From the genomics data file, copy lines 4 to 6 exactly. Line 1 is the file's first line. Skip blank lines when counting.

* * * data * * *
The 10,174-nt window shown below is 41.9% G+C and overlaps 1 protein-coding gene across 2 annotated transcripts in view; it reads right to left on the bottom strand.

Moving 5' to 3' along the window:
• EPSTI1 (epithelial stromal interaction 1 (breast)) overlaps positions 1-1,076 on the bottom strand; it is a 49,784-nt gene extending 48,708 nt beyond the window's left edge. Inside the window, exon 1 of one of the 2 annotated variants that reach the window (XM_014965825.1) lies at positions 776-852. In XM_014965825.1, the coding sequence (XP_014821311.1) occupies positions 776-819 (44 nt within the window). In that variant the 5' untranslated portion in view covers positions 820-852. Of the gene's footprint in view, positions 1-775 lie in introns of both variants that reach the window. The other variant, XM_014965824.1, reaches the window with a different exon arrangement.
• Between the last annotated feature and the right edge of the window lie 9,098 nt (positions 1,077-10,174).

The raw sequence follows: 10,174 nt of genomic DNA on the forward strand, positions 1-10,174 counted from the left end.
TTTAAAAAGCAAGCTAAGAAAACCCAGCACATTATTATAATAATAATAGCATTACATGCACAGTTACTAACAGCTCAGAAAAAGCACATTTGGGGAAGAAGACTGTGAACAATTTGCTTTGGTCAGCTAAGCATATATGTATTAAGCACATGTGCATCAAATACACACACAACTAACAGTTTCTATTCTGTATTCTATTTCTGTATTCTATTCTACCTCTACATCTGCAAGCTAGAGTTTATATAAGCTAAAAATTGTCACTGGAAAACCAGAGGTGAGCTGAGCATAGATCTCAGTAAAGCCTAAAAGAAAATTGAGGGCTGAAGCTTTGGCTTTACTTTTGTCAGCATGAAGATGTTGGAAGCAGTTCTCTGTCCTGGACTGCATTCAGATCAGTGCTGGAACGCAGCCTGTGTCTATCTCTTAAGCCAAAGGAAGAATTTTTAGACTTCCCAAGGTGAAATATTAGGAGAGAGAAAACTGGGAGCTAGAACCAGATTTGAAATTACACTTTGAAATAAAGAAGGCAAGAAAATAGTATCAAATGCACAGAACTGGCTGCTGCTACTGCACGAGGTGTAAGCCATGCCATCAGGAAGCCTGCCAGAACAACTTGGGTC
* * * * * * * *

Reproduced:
• Between the last annotated feature and the right edge of the window lie 9,098 nt (positions 1,077-10,174).

The raw sequence follows: 10,174 nt of genomic DNA on the forward strand, positions 1-10,174 counted from the left end.
TTTAAAAAGCAAGCTAAGAAAACCCAGCACATTATTATAATAATAATAGCATTACATGCACAGTTACTAACAGCTCAGAAAAAGCACATTTGGGGAAGAAGACTGTGAACAATTTGCTTTGGTCAGCTAAGCATATATGTATTAAGCACATGTGCATCAAATACACACACAACTAACAGTTTCTATTCTGTATTCTATTTCTGTATTCTATTCTACCTCTACATCTGCAAGCTAGAGTTTATATAAGCTAAAAATTGTCACTGGAAAACCAGAGGTGAGCTGAGCATAGATCTCAGTAAAGCCTAAAAGAAAATTGAGGGCTGAAGCTTTGGCTTTACTTTTGTCAGCATGAAGATGTTGGAAGCAGTTCTCTGTCCTGGACTGCATTCAGATCAGTGCTGGAACGCAGCCTGTGTCTATCTCTTAAGCCAAAGGAAGAATTTTTAGACTTCCCAAGGTGAAATATTAGGAGAGAGAAAACTGGGAGCTAGAACCAGATTTGAAATTACACTTTGAAATAAAGAAGGCAAGAAAATAGTATCAAATGCACAGAACTGGCTGCTGCTACTGCACGAGGTGTAAGCCATGCCATCAGGAAGCCTGCCAGAACAACTTGGGTC